4.1. Declaring Variables

Sometimes you know you will need a variable in your program but you won’t have a value to give it right away. That’s ok! Your computer is totally down for you to create a variable that doesn’t have a value associated with it just yet.

When you create a variable for the first time, regardless of whether or not you assign it to a value right away, we say we are declaring a variable. When you are declaring a variable, it is important that you do not include any spaces in your variable’s name or any numbers at the very beginning of the name 1. Here’s an example of what it looks like to declare two different variables, both of which have valid names and are not assigned to any values.

  1. int score;
  2. double percentChange;

Again, these are statements2. We are telling our computer that we would like to create two variables, one with the name score and one with the name percentChange. Here is how our computer might interpret these two lines of code:

Notional Machine variables 2

Notice that there isn’t any value in the box yet? That’s because we haven’t told our computer to assign a value to either of these names.

Now, in your Algebra class, it’s kind of assumed that the values that variables can store are numbers — makes sense, it is a math class after all. However, in computer science, the collection of values that a variable can store is much larger. We will learn about all of these values over the next few weeks. For now, we’re going to stick with what we know, numbers!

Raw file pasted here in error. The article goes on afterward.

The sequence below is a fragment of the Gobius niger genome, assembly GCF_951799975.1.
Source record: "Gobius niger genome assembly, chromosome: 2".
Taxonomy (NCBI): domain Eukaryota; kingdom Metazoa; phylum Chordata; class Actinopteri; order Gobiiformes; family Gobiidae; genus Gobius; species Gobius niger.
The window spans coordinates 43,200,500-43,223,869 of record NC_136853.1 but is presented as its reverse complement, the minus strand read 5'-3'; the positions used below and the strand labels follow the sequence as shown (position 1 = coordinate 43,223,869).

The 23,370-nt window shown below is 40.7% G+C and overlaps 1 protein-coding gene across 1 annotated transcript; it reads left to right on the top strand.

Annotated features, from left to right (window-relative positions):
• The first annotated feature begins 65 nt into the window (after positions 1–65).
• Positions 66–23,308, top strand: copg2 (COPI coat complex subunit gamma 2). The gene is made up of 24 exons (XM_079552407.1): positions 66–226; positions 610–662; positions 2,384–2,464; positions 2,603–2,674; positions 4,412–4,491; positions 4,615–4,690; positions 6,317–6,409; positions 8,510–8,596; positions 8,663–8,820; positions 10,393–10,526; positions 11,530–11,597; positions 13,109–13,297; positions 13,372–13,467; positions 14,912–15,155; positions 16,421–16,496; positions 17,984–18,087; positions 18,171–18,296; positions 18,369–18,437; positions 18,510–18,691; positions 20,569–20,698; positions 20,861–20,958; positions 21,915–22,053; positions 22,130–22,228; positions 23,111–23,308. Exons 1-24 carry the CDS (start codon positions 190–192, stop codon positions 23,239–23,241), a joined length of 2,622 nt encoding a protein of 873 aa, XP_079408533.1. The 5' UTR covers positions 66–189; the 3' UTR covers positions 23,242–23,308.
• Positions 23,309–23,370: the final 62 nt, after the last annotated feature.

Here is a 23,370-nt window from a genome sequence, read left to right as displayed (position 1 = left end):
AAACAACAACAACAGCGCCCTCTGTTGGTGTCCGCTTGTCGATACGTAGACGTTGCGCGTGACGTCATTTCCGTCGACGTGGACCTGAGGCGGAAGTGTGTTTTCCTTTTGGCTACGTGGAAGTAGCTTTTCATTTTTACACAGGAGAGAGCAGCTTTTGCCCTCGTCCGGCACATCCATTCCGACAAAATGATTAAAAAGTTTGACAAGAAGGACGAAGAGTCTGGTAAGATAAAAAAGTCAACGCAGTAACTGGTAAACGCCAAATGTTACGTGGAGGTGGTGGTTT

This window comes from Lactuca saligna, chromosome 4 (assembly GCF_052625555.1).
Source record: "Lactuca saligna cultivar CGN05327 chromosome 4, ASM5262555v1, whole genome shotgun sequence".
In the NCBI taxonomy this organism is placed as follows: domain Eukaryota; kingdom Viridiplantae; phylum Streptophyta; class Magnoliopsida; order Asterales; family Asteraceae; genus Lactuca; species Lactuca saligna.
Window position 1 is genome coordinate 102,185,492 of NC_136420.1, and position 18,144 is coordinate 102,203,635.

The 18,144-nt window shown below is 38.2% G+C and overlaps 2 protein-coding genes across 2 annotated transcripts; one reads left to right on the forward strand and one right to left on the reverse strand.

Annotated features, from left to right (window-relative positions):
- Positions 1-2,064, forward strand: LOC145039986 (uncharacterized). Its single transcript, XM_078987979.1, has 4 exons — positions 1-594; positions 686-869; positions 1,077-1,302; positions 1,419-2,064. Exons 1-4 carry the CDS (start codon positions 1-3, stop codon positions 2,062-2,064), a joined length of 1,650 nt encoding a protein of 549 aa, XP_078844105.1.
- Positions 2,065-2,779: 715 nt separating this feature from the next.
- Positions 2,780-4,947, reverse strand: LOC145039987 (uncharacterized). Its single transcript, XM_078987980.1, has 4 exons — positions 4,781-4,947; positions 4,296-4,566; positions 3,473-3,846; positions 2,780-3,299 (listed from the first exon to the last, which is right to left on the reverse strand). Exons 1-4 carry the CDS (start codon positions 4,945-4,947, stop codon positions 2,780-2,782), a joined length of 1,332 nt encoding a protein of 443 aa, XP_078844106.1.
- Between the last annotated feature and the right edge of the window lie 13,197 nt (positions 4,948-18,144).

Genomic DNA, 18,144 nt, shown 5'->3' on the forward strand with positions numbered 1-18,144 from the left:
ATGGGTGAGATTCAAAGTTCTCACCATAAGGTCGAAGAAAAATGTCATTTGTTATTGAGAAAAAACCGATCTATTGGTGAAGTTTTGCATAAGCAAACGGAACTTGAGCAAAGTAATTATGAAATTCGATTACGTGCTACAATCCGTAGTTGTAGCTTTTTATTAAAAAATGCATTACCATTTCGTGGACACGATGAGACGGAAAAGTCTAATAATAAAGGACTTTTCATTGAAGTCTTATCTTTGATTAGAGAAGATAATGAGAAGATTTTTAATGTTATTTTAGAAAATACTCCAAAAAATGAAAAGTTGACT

I want you to notice the strange little int word in the example above. This keyword tells our computer what type of value can be found in the variable. In this example, we are telling our computer that it can expect an integer to be assigned to the variable score.

The second variable has the keyword double out front and this is how we tell our computer that we plan to store a decimal value in a variable.

Java is a HELLA picky language, so we ALWAYS have to list the type of the value we plan on storing in a variable 3. You cannot change your mind later or try to slyly store a different value type in the variable; once a variable is declared, it will forever be that type! Need a different type? Well tough! You’re gunna need to declare a new variable with a different type.

What happens when you’re ready to give your variable a value? Keep reading to find out. :D


This is the pattern you should follow if you want to declare a variable:
type name;


10score and percent Change are not valid variables names because the first one includes a number out front and the second includes a space. Want to know more about naming variables? Check out this website!


Notice the semi-colons at the end?


Computer scientists call hella picky languages like Java “statically typed” languages. I guess it sounds a little more professional that way. :P